The Society of Radiographers has challenged today’s Government announcement around the Community Diagnostic Centre (CDC) programme.
SoR leaders say it is another missed opportunity to start to resolve the real problem behind rising waiting lists – namely the lack of diagnostic staff and total capacity.
Society Executive Director Dean Rogers said: “For CDCs and diagnostic radiography this isn’t about accessing existing spare capacity currently going unused in the private sector. Private companies don’t have radiographers on the payroll sat around idle. Today’s announcement talks about a relatively small increase in available equipment but yet again says nothing about additional staffing capacity”.
He added: “CDCs are meant to be about expanding the diagnostic capacity and bringing it closer to patients to reduce the numbers visiting acute hospitals. They are a good idea which we support. We’re working closely with NHS England to make sure standards for patients and staff terms and conditions are safe and fair. However, today’s announcement has yet again missed off staffing capacity”.
“The NHS Workforce Plan barely mentions radiography and we are deeply concerned that the gap between demand for radiographers and the supply of staff continues to widen and will go on doing so. The plan also says next to nothing about retention of existing staff. Until keeping staff is the core focus of Government attention, waiting lists will continue to rise and a great idea, like the CDC programme, will fail to meet its potential.”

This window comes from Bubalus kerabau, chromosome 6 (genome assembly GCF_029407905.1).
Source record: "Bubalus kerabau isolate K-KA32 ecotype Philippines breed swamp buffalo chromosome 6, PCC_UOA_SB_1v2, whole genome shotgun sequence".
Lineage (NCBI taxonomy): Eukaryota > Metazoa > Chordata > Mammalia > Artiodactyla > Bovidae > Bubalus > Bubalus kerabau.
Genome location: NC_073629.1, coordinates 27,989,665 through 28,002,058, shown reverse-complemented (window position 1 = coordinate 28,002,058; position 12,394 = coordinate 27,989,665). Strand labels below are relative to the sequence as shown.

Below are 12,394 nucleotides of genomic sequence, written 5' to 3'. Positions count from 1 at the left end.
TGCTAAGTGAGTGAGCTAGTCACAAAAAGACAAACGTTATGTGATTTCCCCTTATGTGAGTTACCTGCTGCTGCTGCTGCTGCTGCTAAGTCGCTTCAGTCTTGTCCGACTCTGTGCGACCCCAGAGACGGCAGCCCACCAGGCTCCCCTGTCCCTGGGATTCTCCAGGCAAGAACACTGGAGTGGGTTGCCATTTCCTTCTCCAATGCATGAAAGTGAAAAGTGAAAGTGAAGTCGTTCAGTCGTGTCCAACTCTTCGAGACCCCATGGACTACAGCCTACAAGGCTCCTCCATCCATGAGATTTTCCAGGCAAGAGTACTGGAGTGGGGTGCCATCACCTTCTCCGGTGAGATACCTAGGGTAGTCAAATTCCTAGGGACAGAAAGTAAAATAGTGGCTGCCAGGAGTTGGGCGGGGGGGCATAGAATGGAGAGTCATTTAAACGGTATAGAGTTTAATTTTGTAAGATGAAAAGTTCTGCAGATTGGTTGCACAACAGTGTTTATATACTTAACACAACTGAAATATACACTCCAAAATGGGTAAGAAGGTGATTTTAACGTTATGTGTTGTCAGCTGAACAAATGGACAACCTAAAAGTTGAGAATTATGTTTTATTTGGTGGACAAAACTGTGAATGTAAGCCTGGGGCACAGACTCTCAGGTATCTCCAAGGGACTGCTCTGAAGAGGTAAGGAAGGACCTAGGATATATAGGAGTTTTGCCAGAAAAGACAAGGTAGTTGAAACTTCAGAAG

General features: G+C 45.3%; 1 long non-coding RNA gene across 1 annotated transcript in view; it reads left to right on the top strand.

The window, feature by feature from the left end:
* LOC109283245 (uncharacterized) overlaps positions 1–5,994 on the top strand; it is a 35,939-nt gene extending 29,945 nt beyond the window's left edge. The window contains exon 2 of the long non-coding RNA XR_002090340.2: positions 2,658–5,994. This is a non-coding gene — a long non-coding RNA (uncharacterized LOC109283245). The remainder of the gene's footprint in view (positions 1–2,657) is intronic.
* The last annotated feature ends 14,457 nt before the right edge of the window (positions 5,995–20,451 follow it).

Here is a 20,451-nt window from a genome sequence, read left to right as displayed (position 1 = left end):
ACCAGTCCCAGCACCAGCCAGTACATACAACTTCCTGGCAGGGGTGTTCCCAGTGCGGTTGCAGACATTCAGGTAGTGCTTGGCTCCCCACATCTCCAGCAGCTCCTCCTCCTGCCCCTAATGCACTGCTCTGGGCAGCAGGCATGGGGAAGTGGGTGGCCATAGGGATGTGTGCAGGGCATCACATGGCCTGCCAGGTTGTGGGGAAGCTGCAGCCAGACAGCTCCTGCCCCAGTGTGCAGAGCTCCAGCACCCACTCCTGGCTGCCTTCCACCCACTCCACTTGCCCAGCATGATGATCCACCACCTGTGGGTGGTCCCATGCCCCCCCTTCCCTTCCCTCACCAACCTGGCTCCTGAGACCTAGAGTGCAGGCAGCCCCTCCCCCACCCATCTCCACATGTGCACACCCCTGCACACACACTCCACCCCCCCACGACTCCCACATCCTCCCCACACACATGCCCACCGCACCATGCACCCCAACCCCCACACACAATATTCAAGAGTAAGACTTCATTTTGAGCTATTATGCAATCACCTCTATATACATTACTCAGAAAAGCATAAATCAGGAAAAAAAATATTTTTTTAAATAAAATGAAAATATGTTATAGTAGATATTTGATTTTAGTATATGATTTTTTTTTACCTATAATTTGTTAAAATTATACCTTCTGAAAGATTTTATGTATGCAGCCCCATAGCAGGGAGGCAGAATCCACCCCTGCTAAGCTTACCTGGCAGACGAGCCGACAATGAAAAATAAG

Dean continued: “Politicians are desperate to have something to say and look like they have some solution but they are avoiding the honest reality – you can rent hundreds of machines from whoever you want but they won’t help patients unless you do more to recruit and retain diagnostic radiography staff to operate them and to ensure high quality of care is provided for patients. Presently, CDCs are competing with acute hospitals for the same pool of staff. There is a danger that the only winner will be agencies who drive up the price for everyone”.
Currently 1 in 10 existing NHS radiographer positions are vacant and it is recognised by NHS England that the existing capacity is not enough to meet current demand. Estimates for the number of additional diagnostic radiographers range from 30% to 40% over the next decade.
The NHS Workforce Plan has been criticised for barely mentioning radiography and there are severe doubts about the funding promised being enough to sustain the promised additional staff.
The SoR is in a dispute with the Government about workforce capacity and linked pay and reward, having taken 48-hours of strike action in July with potential for further strike action unless ministers enter meaningful discussions about addressing the radiography workforce crisis.
Image: Eva Slusarek